He was in the dead-thraws or I left: the turn o' the nicht 'll bring a change. . . . The eerie turn o' the nicht.(4) Sh. 1898 W. F. Clark Northern Gleams 59:
Whin da turn o' da year cam' he nearly danced wi joy.(5)Edb. 2005:
He took a turn tae hissel and gien up the gamblin.
2. A check, rebuff, set-back, a heading-off (Cai. 1973).Edb. 1816 J. Aikman Poems 242:
The spirit that erst gae a turn To tyranny at Bannockburn.Kcd. 1844 W. Jamie Muse 130:
When my ewes do gang astray He gies them aye a turn.
3. In music: a section or passage of a tune, as in a refrain, or in a dance-tune corresponding to a change in the movements of the dance. Cf. I. 8. (2).Sc. c.1830 Little Musgrave in Child Ballads (1956) II. 250:
At ilka turn it [a horn] said, Away, Musgrave, away.Per. 1881 D. MacAra Crieff 51:
Slurring up the turns of “Gainsborough”.Sh. 1964 J. & T. Flett Trad. Dancing 200:
The different parts of a tune are known in Shetland as the “turns” or “turnings” of the tune, and most of the tunes which were used for Shetland Reels within living memory have two “turns”. These two “turns” were usually labelled as the “dancing turn” and the “reeling turn”, or vice versa, according to whether the local versions of the dances began with “dancing” or “reeling”.
4. (1) A piece of work or business, a job, task, chore, duty (Sc. 1825 Jam.; Mry. 1925; Ags. 1973). Phr. a hand's turn, a stroke of work (Uls. 1953 Traynor). Gen.Sc. and colloq. Eng.Lnk. 1709 Minutes J.P.s (S.H.S.) 67:
A few dayes would do the bestialls and his turn there.Edb. 1773 Fergusson Poems (S.T.S.) II. 137:
Ilka turn is handled to his mind.Sc. 1818 Scott H. Midlothian xlvii.:
Much might be dune by timing ane's turns.Slk. 1820 Hogg Tales (1837) II. 183:
Leave little Cousin wi' me, to help me wi' bits o' turns till ye come back.Ayr. 1822 Galt Sir A. Wylie lxxv.:
I have no other turn in hand at this time.Sc. 1825 Jam.:
She's a lazy queyn, she's no worth her meat, I canna get her to do a hand's turn.Abd. 1880 W. Robbie Glendornie xvii.:
I've ey been able t' dee ma ain turn.Gsw. 1904 H. Foulis Erchie viii.:
Daein' their bit turns the best way they can.em.Sc. 1913 J. Black Gloamin' Glints 157:
I'll help ye wi' twa-three turns efter Jean tak's the road.Sc. 1949 People's Journal (12 Nov.):
His 92-year-old mother is still alive and doing her “ain turn.”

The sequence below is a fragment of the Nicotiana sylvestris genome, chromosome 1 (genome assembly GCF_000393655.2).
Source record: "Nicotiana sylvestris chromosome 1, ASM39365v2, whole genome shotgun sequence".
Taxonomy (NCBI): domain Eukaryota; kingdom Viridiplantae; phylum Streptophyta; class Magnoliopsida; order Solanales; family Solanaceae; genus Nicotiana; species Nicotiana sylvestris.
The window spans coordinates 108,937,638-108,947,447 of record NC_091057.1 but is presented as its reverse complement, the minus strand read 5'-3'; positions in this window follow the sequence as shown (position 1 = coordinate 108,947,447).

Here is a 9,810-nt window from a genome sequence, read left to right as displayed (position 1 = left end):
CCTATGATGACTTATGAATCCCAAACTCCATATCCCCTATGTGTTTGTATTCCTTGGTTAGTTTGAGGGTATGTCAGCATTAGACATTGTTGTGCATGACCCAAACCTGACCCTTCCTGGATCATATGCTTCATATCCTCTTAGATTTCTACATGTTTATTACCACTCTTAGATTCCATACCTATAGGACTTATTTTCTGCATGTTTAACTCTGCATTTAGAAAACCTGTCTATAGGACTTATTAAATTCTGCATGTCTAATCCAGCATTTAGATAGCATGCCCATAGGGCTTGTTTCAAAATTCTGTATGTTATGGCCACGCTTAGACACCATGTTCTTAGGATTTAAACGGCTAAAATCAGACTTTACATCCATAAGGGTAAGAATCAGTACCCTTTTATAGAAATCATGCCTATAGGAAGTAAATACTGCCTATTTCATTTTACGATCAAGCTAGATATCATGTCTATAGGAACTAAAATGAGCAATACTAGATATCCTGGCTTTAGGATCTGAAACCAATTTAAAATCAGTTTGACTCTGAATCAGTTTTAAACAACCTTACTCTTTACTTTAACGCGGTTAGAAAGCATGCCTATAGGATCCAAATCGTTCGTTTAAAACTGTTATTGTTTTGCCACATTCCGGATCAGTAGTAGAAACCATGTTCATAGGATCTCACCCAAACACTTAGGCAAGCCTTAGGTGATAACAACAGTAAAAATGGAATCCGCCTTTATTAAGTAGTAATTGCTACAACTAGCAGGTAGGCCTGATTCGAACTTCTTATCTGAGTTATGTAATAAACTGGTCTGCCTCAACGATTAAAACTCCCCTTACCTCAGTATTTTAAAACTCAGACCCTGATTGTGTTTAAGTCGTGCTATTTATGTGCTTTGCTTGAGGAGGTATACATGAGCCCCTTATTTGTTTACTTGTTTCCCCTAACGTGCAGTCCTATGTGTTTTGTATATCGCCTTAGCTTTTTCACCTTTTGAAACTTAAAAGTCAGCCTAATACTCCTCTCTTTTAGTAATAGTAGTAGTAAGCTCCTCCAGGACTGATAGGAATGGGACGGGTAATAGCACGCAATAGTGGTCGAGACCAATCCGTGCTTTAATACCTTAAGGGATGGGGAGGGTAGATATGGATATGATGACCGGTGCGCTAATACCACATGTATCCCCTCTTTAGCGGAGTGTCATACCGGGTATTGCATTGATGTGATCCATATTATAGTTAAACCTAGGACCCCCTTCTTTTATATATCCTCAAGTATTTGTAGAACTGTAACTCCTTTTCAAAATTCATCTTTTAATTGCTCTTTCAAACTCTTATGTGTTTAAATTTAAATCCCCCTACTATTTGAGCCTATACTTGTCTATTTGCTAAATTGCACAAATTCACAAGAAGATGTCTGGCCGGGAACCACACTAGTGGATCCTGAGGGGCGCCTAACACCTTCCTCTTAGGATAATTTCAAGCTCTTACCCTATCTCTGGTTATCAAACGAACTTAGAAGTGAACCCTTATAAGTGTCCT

(2) Specif.: what is necessary for a particular job or purpose, a requirement, need, in phr. to do (the, one's) turn, = Eng. to serve a turn, to suffice for some occasion, serve a useful purpose (Sc. 1808 Jam.). Gen.Sc.Mry. 1806 J. Cock Simple Strains 109:
For siller ye's nae want, Enough to do your turn.Slk. 1817 Hogg Tales (1874) 155:
I'll find them on the bride's part that will do a' the turn.Ayr. 1896 H. Johnston Dr Congalton xiv.:
I have enough wi' honest farming to do our turn.Slk. 1899 C. M. Thomson Drummeldale 197:
Oo have eneuch to dae oor turn.Ork. 1995 Orcadian (13 Apr) 21:
Two young boys had been employed as harvest hands to a lady who still worked her farm and did her turn as well as she was able.
(3) A trick, prank, escapade. Obs. in Eng. Phr. to take the turn out o, to trick, befool (Ork. 1948; Sh., Per. 1973).Abd. c.1760 J. Skinner Amusements (1809) 65:
I never met wi' sic a turn As this sin' ever I was born .Dmf. 1820 J. Johnstone Poems 114:
Thy foolish turns have often caused me smart.Ayr. 1822 H. Ainslie Pilgrimage 89:
He had a pour o' unca cliver turns about him when he likit.Sc. 1824 Scott Redgauntlet xii.:
When you had some sly turn of your own to work out.Lnk. 1885 F. Gordon Pyotshaw 148:
He . . . had yielded to the ‘bit lassie's' caprice, or ‘daft turn', as he called it.Sh. 1899 Shetland News (21 Jan.):
Dat wis a bonnie turn fir young men ta dü.
(4) In phr. to do someone a turn, to do something for someone (as a favour).wm.Sc. 1977 William McIlvanney Laidlaw (1985) 189:
'Listen. Ah can do ye a wee turn.'Edb. 1992:
My dad's friend was awful grateful for the wee turn he did him ...
5. Mining: an equal share held by a miner in the coal sold from the pit-head.Lth. 1883 P. McNeill Tranent 27:
In pit phraseology every old miner has a whole “hook” or “turn”, which means an equal share of the sale.
6. Bent, bias, inclination; aptitude, manner, gen. with qualifying adj. Gen.Sc.Sc. 1808 E. Hamilton Cottagers viii.:
She hasna a turn that gait, poor woman!Edb. 1812 P. Forbes Poems 3:
If I kend ye'r favourite turn I'd try to please ye.Sc. 1849 M. Oliphant M. Maitland xvi.:
I bowed my head, for I was not in the turn for speech.Sh. 1898 J. Burgess Tang vii.:
She would be a great help to you, being of a particular turn with bairns.Abd. 1972:
Folk began tae gie him trade because he had a fine turn wi' him.
7. A stroke of luck.Gsw. 1987 James Kelman Greyhound for Breakfast (1988) 177:
Take the other night, just as a for instance; we got a wee turn, a wee turn. Trouble is it should've been a fucking lot better than that. Gordon sat back on the chair. He sat forwards again and leaned closer to the other: I mean somebody like yourself Brian, you could've done a nice bit of business, a nice bit of business. And no sweat. None. I'm no kidding ye.Edb. 2004:
Ah'll pey for lunch - Ah had a wee turn on the lottery.